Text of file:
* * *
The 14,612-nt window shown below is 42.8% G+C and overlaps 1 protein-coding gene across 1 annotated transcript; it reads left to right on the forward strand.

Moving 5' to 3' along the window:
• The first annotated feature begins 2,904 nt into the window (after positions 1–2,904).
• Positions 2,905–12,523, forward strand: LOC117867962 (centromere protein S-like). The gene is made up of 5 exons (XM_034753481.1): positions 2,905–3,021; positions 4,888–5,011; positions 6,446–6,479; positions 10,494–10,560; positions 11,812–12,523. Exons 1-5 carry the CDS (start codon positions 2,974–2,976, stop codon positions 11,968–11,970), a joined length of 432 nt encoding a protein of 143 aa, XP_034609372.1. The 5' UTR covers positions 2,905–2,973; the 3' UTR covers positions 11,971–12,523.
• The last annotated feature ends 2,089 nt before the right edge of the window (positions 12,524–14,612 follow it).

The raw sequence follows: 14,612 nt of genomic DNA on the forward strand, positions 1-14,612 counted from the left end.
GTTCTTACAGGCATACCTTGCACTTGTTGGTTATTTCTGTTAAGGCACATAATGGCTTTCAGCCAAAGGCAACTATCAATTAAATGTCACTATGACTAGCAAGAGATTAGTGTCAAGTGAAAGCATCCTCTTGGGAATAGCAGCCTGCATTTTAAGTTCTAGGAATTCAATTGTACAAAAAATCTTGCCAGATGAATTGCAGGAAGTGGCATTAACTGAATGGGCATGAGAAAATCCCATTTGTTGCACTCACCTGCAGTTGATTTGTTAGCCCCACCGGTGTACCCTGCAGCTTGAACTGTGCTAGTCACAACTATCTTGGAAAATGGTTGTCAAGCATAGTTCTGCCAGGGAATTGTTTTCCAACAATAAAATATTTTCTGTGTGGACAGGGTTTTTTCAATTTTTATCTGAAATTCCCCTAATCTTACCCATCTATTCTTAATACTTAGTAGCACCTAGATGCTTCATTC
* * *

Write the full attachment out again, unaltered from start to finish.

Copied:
The 14,612-nt window shown below is 42.8% G+C and overlaps 1 protein-coding gene across 1 annotated transcript; it reads left to right on the forward strand.

Moving 5' to 3' along the window:
• The first annotated feature begins 2,904 nt into the window (after positions 1–2,904).
• Positions 2,905–12,523, forward strand: LOC117867962 (centromere protein S-like). The gene is made up of 5 exons (XM_034753481.1): positions 2,905–3,021; positions 4,888–5,011; positions 6,446–6,479; positions 10,494–10,560; positions 11,812–12,523. Exons 1-5 carry the CDS (start codon positions 2,974–2,976, stop codon positions 11,968–11,970), a joined length of 432 nt encoding a protein of 143 aa, XP_034609372.1. The 5' UTR covers positions 2,905–2,973; the 3' UTR covers positions 11,971–12,523.
• The last annotated feature ends 2,089 nt before the right edge of the window (positions 12,524–14,612 follow it).

The raw sequence follows: 14,612 nt of genomic DNA on the forward strand, positions 1-14,612 counted from the left end.
GTTCTTACAGGCATACCTTGCACTTGTTGGTTATTTCTGTTAAGGCACATAATGGCTTTCAGCCAAAGGCAACTATCAATTAAATGTCACTATGACTAGCAAGAGATTAGTGTCAAGTGAAAGCATCCTCTTGGGAATAGCAGCCTGCATTTTAAGTTCTAGGAATTCAATTGTACAAAAAATCTTGCCAGATGAATTGCAGGAAGTGGCATTAACTGAATGGGCATGAGAAAATCCCATTTGTTGCACTCACCTGCAGTTGATTTGTTAGCCCCACCGGTGTACCCTGCAGCTTGAACTGTGCTAGTCACAACTATCTTGGAAAATGGTTGTCAAGCATAGTTCTGCCAGGGAATTGTTTTCCAACAATAAAATATTTTCTGTGTGGACAGGGTTTTTTCAATTTTTATCTGAAATTCCCCTAATCTTACCCATCTATTCTTAATACTTAGTAGCACCTAGATGCTTCATTC